Surf Spots
Bruce Brown, famous surf filmmaker and director of “The Endless Summer” once commented that surf exploration can be incredibly disheartening. “You travel halfway around the world and you’ll rarely find someplace as good as Malibu” However, Australian surfers, both derelict and bohemian, hit the jackpot when they went searching for waves in Nias during the mid-1970’s. Today, surfers make up the great majority of travellers and tourists who visit Nias hoping to score one of its many world class waves. There’s a little bit for everyone on Nias, regardless of your experience or skill level.


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Tourism in Nias is still a relatively new industry outside of Lagundri Bay and occasionally you may run into a few folks who have never encountered a foreigner. Be sure to smile and keep a positive attitude. The people of Nias are warm and welcoming and often feel proud that travellers are visiting their home. Considering the remoteness of the island, be sure to brush up your Indonesian. While it’s not the local language, most people are fluent in Indonesian but won’t speak much English beyond “hello mister!” or “good morning!”
The last thing to think about before your journey to Nias is your wardrobe. While this may seem a little intrusive, the island’s conservative culture stands in stark contrast to many of the beach resorts you’ll find in Bali. Outside of Sorake, be sure to only rock your swimsuit on the beach and toss on a shirt before walking through town.





What are the beaches like on Nias?
Nias is one of the most beautiful islands in the Sumatran archipelago. Beautiful white sandy beaches fringed with often dry coral submerged in crystal clear turquoise water. While the true draw of the island is surfing, there’s plenty of jungle to explore and coastline for sunbathing for the non-surfing travel partner. The culture of Nias is relatively conservative and most people work 6 days a week. On Sunday, their one day of rest, you’re likely to find local families picnicking and enjoying beaches you may have found deserted the day before.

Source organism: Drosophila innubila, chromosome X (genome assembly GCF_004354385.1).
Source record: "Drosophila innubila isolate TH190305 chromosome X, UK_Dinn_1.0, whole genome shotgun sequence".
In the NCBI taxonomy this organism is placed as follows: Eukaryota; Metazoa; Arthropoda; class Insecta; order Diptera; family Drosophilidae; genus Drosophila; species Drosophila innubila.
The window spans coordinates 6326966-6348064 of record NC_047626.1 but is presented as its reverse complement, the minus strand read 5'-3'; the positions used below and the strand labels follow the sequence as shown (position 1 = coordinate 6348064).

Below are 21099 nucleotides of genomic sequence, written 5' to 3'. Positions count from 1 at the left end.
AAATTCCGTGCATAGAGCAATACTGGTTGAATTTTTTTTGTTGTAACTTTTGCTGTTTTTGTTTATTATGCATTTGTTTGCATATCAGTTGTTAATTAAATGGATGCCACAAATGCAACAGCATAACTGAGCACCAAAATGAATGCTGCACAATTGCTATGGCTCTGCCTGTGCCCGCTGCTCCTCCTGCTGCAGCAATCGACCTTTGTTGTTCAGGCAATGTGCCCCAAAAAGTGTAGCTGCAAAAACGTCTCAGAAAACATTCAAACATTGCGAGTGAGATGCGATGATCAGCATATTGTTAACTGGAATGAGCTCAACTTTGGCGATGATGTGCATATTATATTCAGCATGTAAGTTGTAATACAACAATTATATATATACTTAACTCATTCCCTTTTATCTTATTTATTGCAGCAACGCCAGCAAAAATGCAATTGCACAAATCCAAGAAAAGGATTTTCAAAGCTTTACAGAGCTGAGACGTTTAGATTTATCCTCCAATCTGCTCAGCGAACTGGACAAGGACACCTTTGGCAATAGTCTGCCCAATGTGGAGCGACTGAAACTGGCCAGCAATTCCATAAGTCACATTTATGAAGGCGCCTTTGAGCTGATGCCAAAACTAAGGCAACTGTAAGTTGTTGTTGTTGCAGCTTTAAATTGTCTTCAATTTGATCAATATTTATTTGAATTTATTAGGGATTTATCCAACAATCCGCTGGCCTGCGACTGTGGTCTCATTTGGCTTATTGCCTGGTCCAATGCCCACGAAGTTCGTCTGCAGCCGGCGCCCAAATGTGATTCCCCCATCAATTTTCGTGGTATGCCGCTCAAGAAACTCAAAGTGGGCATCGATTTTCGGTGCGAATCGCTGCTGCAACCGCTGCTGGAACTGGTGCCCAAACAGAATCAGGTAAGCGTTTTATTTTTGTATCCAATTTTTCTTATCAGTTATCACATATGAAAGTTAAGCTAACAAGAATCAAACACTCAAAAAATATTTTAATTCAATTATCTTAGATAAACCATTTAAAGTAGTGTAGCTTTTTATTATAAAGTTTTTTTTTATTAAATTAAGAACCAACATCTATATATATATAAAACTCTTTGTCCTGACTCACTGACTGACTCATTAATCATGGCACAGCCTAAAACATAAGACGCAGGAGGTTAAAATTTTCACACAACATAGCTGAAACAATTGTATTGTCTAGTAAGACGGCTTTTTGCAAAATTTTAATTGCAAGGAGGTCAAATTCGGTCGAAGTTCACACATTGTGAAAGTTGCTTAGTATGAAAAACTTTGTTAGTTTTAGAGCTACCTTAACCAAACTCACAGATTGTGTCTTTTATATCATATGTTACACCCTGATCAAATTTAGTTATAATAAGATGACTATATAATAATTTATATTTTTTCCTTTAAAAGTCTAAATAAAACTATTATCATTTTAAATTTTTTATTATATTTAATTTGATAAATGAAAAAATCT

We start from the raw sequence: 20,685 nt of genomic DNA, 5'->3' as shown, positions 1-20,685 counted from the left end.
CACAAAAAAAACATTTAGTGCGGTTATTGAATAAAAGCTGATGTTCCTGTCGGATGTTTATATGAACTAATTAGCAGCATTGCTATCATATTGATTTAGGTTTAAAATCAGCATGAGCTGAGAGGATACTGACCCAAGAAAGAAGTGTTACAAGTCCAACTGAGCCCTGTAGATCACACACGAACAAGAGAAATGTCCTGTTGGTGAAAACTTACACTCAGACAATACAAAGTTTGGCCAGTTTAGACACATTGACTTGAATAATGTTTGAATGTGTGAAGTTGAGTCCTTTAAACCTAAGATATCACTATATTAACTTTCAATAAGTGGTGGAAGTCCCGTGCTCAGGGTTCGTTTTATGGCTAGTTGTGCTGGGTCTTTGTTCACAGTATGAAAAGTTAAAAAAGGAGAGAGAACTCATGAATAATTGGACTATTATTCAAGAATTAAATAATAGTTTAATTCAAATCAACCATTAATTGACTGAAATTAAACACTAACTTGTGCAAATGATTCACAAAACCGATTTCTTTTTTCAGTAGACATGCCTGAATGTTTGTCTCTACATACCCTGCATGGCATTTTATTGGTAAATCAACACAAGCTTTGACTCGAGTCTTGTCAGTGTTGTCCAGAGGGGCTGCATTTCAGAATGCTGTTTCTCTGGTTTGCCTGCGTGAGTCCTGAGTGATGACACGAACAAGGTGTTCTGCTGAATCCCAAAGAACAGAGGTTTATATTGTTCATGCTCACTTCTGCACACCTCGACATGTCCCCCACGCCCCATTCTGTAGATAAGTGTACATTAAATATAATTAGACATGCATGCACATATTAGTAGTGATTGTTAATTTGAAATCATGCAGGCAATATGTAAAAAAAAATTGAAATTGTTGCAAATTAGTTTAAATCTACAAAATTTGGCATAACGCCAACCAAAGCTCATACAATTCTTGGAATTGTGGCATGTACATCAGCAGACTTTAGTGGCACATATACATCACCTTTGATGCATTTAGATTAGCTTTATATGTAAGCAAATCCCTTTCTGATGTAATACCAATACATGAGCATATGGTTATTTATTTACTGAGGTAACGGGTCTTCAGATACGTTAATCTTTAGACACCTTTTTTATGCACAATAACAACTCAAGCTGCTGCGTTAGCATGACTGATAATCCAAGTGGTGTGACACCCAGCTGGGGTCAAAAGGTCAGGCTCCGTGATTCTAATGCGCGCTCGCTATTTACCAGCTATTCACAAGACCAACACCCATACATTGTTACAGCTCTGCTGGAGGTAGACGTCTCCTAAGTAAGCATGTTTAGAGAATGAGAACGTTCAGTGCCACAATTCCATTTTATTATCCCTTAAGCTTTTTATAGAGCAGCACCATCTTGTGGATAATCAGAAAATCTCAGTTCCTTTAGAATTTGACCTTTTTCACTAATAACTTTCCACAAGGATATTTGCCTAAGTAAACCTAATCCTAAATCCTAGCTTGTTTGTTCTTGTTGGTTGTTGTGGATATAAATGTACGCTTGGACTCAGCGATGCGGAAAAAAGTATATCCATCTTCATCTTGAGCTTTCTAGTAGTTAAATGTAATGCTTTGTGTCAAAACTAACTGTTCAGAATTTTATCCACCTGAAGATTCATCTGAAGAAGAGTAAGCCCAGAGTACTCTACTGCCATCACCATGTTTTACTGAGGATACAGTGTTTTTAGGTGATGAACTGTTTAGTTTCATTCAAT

What is the food like in Nias?
Pork is a large part of the people’s diet in Nias and you will find it prepared in many different and delicious ways. There are always a few options around to eat out however Homestays typically have a “guesthouse” where guests are fed fresh and local food on a daily basis. One of the best things about Nias is due to its remoteness you’ll find nearly all fresh and locally harvested ingredients.
What else is there to do in Nias other than surfing?
The Nias Stone Jumping Ceremony is an ancient tradition that is still performed to this day and is an amazing spectacle to witness. This ritual of leaping over an incredibly high stone wall combined with hazardous objects designed to cause injury if a jump isn’t successful is the final step where a Nias boy becomes a man.
How to get around Nias?
Road conditions on Nias tend to vary with the changing seasons. In the wet season, roads on the interior of the island are likely to be flooded or occasionally covered by landslides. There are taxis on the island you can take, typically unmarked minivans and are a little on the luxurious side. It’s not common to rent a motorbike or scooter, most accommodations you choose from will have a prefered form of transportation. If you’re looking to access any of the smaller outlying islands, consider taking a boat or private plane. If you’re headed to Saroke, the main surfing area of the island, keep your eye out for cabs “going home” which tend to be a bit cheaper. If you’re planning on staying in the east, or in any of the larger cities, don’t worry too much about transportation as there are plenty of rickshaws and shorter transportation options.
How to get to Nias?
Historically, Nias has been a pretty difficult place to get to. Today, due to a new airport, the great majority of tourists arrive by plane.

Step 1. To fly into Nias, you’ll need to travel to Medan, Indonesia’s 4th largest city, and the only airport currently offering flights to Nias.

Step 2. You’ll fly from Kualanamu International Airport in Medan into Binaka Airport in Gunung Sitoli on the east coast of Nias. Flights on and off the island are relatively cheap ($90-120 USD).

Step 3. Then it’s about a 3-hour car journey around or across the island to Nias’s more famous surf breaks in the southwestern corner.


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